As appropriate, there’s nothing formal from the government. But interestingly, Save The Basin’s take that the car-focussed, short-term scenarios are “a slap in the face of the new government” seems not to be too far wrong. Twitter was buzzing on the night and the new Transport Minister responded:
The new Government will work with Wellington to advance a smart 21st century transport system for the city with more and better rapid transit, and more walking and cycling. https://t.co/UpgaQF5yLR
— Phil Twyford (@PhilTwyford) November 15, 2017
And don’t worry you will get some Talk Wellington team reckons soon.
For now, two topical take-home thoughts:
The Lands That Are Out Of Scope
Yesterday’s passenger rail strikes demonstrated beautifully how handicapped LGWM is by its own scope: everything “North of Ngauranga” is the Lands That Are Out Of Scope. As LGWM’s noted, the overwhelming share of the daily movements into Wellington city are people who come in every day from those Mysterious Lands North of Ngauranga. Commuters, workers, destination CBD not going to the airport or hospital. It’s an exercise in futility to try to sort out Wellington City’s transport or liveability without seriously providing these folks much more efficient options to get into the city. LGWM is being sold to us as if it can sort things out despite that scope line.
This is it folks, #Wellington‘s ATAP … AKA the first signs of The Establishment’s resolution (??) to our #transport issues & launching quick public #engagement #watchthisspace @GreaterAKL @WomenInUrbanism @NZLivingStreets @NZTAWgtn @AA_Traffic pic.twitter.com/MoObNhuXoW
— Talk Wellington (@TalkWelly) November 15, 2017
It started off so good… then they scoped it
The brains of the Citizenry
And LGWM’s letting itself (and us) down by not including in these scenarios any info on potential incentives or disincentives on us – travellers. Earlier talk of economic incentives (price signals) – a vital part of any self-respecting transport plan – had disappeared as something that “would make the consultation too complex for people”. Dear Reader, it’s for your own good – the officials don’t want your brain to overheat from having to think about infrastructure and congestion charging.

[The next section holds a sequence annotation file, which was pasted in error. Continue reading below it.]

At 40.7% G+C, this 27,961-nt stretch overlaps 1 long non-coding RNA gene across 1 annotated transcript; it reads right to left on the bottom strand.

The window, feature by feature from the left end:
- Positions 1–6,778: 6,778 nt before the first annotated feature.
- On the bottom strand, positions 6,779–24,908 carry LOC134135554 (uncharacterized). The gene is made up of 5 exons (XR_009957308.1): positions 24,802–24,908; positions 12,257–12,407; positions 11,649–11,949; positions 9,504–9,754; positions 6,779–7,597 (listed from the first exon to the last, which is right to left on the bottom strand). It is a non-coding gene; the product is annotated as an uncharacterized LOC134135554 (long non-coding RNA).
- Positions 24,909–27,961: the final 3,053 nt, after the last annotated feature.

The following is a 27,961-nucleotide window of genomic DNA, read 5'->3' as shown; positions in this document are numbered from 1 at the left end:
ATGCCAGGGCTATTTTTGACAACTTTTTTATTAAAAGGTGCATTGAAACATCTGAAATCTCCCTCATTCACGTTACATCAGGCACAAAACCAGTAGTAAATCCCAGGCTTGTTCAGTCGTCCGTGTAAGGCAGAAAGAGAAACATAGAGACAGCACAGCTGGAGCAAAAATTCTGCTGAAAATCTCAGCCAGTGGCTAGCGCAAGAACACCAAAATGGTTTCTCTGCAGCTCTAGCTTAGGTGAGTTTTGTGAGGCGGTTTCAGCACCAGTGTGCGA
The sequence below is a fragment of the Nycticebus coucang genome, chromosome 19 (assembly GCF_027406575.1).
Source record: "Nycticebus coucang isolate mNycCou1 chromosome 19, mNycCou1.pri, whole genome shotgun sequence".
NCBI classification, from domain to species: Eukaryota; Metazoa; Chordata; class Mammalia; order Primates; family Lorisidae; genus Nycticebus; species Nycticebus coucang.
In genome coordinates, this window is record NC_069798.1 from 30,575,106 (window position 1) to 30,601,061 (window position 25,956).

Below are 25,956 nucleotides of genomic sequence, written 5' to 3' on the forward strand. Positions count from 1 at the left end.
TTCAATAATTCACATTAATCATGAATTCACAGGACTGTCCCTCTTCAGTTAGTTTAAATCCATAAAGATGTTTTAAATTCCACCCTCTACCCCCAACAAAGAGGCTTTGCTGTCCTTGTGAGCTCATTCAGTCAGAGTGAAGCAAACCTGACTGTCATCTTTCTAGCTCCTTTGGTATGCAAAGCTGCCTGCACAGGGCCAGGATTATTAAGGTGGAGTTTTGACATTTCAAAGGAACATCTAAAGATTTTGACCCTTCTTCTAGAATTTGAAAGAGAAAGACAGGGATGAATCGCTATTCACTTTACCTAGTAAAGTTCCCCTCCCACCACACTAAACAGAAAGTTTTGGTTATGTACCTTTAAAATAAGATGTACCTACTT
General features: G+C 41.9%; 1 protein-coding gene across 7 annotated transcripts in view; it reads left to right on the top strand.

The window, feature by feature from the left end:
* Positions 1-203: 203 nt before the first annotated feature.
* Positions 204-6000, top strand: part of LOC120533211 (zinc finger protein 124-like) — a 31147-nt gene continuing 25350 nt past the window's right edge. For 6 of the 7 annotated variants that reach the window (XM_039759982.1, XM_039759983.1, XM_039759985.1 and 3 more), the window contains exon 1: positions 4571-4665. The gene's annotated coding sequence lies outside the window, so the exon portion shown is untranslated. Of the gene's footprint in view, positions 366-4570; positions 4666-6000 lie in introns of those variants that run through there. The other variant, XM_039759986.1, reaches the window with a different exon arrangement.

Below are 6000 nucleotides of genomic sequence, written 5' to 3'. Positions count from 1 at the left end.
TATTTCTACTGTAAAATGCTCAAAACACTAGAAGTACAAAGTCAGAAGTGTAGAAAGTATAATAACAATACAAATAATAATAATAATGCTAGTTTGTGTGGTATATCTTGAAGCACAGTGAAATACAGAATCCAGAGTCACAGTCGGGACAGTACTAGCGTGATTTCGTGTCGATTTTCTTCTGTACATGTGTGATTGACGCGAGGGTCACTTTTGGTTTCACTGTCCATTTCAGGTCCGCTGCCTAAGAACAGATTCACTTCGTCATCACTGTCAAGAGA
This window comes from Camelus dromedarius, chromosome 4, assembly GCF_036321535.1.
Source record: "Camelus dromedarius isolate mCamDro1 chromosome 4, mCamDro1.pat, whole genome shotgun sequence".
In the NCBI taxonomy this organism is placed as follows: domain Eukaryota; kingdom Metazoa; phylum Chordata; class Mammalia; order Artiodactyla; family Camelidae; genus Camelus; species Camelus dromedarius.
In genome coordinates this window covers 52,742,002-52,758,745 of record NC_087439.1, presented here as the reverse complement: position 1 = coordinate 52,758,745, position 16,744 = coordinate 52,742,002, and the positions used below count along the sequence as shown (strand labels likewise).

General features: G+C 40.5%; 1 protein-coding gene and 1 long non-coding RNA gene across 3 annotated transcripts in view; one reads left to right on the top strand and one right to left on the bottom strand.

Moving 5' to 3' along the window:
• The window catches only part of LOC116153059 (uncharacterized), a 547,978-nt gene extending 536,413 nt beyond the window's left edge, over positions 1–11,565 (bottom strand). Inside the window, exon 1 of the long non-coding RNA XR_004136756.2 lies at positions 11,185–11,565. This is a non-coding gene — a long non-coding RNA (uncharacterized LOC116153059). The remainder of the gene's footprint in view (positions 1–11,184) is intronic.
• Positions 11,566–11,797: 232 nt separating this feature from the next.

Yet yesterday’s train strikes also showed beautifully: Wellingtonians can change their travel behaviour in short order. Just 24 hours’ notice of the entire passenger rail network gone, yet no “carmageddon”: Wellington region folks worked from home, flexi-time, staggered our journey times, helped strangers, and carpooled like it was 1979. Please, never take away our trains again… but in a crisis, we are more resilient than we thought.
Meantime, what’s a progressive Wellington Region citizen to do?
Read up, have a think about the kind of capital city you’d want your kids to enjoy (that’s what’s at stake).
Ask your kids (they’ll inherit the results).
Ask your neighbours too.
Ask people who don’t normally have opinions on stuff like this.
The more informed, future-focussed views, the better. And there’ll be lots more on Talk Wellington as we encourage the kōrero that shapes Wellington!